Local actors: Among the local actors, there are elites. The projects’ benefits are often captured by their interests which inevitably proves detrimental to most vulnerable communities. Therefore, the existing inequalities can widen the previous gap. Planning out different actors (government and non-government) and their real interests around a project is a pre-requisite to succeed in any project.
Communities: Bringing communities to involve in project design and implementation is the entry point of delivering ownership of any project. This ownership should be built upon the project lifetime. Therefore, even if the project funding is ceased, it is carried out by the locals who actively participated and own it. The target of this engagement should be around increasing social capitals.
Beside communities, engaging local institutions (technical and non-technical) at the central of LLA would sustain the project or its benefits for a longer time period.
Individuals: Individuals get interested in a project when they find the project is bringing some benefits at the individual level. If a project is designed to ensure building capitals (natural, physical, social, human), it will create interest and aspirations to make a project successful even from the individual level.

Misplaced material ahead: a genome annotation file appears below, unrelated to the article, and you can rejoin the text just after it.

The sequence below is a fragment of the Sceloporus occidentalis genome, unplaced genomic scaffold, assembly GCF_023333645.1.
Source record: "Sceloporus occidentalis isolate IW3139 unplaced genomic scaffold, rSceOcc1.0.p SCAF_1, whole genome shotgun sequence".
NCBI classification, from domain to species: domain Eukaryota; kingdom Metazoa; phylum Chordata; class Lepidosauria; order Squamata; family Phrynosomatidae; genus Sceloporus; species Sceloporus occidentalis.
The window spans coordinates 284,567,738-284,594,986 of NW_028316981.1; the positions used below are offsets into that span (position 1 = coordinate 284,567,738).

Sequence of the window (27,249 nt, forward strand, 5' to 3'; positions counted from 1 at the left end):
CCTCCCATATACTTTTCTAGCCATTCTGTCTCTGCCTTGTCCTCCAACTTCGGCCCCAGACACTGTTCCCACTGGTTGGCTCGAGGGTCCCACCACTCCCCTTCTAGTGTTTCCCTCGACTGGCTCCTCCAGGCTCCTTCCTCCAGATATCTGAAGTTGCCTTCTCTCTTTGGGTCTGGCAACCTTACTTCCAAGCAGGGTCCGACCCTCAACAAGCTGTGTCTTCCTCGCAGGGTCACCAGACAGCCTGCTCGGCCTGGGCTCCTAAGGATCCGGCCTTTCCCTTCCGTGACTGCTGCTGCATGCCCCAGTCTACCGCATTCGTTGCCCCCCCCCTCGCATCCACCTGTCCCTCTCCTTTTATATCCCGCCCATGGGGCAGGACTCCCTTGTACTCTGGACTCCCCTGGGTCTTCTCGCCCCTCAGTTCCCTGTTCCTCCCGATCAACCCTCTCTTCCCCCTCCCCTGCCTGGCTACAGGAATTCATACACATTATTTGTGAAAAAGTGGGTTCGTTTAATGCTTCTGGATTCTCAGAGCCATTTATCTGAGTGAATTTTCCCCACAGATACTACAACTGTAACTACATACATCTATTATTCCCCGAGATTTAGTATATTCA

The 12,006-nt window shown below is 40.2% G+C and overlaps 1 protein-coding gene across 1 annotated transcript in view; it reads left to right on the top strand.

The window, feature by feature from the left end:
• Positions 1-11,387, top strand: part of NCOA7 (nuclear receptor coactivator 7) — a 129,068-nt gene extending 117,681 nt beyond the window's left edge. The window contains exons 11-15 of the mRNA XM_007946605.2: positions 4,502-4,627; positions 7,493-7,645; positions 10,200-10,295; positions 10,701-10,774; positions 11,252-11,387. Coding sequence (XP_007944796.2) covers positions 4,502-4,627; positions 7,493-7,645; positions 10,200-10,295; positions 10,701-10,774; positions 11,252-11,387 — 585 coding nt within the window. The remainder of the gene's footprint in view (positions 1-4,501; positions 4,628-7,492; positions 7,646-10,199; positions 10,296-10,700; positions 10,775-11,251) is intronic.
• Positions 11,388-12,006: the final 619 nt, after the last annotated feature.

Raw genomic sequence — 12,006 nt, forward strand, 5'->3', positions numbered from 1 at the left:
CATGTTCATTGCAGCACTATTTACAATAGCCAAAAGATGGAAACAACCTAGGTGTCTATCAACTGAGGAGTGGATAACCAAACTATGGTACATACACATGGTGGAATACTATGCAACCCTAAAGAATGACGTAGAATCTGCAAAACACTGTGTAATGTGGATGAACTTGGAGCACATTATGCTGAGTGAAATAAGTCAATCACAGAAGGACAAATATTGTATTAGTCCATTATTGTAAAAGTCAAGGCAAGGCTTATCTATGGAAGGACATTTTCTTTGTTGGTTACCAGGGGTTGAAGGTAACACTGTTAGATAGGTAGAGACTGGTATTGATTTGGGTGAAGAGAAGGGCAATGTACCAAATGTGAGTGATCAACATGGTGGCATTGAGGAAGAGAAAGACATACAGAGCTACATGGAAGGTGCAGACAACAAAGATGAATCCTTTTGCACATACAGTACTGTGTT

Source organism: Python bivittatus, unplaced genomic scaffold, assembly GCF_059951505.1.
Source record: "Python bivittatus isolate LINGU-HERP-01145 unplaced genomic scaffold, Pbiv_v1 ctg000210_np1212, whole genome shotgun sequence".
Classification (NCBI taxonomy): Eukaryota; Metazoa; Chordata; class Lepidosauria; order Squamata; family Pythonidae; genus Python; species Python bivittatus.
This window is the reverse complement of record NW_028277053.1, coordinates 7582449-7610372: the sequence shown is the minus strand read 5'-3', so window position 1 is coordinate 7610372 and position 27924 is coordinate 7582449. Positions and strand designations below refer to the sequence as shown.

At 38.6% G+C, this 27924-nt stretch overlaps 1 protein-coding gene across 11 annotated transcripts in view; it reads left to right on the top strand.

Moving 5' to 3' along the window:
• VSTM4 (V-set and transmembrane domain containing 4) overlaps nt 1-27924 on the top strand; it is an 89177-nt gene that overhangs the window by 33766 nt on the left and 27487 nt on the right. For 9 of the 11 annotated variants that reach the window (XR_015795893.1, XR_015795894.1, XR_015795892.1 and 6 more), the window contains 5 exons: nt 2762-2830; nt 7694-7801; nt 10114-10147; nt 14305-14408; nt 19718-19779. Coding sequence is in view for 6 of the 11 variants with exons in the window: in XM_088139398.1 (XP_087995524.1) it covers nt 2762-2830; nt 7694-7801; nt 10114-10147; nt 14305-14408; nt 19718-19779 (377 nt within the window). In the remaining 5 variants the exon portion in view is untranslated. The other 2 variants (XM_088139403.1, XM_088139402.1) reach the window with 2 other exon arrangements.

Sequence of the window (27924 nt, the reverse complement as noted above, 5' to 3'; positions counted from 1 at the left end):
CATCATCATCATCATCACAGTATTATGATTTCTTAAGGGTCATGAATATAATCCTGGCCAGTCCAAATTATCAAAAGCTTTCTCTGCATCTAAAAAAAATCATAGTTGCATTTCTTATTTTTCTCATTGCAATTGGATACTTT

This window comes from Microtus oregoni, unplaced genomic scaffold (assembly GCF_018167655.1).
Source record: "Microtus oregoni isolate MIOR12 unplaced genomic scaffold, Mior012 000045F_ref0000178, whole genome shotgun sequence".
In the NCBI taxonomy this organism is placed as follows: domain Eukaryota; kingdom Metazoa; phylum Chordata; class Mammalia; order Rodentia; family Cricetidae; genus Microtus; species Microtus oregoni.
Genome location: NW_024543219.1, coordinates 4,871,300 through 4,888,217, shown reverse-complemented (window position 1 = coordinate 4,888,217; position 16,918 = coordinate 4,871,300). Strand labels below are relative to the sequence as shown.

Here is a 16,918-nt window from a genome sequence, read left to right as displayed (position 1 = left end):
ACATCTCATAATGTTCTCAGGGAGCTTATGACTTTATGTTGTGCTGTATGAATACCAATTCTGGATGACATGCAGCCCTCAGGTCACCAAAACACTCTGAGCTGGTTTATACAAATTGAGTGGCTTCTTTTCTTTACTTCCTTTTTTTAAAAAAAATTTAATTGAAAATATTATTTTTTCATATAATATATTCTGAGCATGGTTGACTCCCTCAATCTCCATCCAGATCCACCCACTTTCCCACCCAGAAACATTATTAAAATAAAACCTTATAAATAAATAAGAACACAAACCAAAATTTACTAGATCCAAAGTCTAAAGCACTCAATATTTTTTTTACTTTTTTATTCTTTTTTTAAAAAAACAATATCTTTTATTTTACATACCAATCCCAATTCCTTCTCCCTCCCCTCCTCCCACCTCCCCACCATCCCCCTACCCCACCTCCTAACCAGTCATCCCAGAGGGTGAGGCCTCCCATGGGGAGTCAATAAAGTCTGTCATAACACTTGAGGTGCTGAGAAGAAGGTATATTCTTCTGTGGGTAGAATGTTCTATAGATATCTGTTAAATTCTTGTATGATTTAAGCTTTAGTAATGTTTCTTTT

Prior to designing any locally-led adaptation (LLA) project, inter and intra communities’ inequalities (gender, asset, social, environmental, political, cultural) need to be addressed and identified in terms of resources and power structure (Ensor and Berger 2009; Nunn and Kumar 2018; Titz et al 2018).
Since LLA is emerging in the global context, without understanding CBA would lead us to the same failures experienced by CBA. And the distinction points between CBA and LLA demands very clear capacity building issue among the 5 very important stakeholders mentioned in this article. This knowledge capacity building will create the milieu in the adaptation projects to be sustainable and bringing out more benefits to most climate-vulnerable people.
Bangladesh is starting a new chapter in adaptation through the establishment of the South Asian Global Adaptation Center here. This is the right moment for Bangladesh to pick LLA and lead South-Asia by its successful execution in Bangladesh. For that, the appropriate consideration of the aforementioned geographical scale as well as actors’ roles would be instrumental in moving forward with adaptation.
Ashraful Haque is a system analyst. He has been working as Senior Research Officer at ICCCAD. Currently, he is coordinating a multi-disciplinary expertise group called FOREWARN Bangladesh.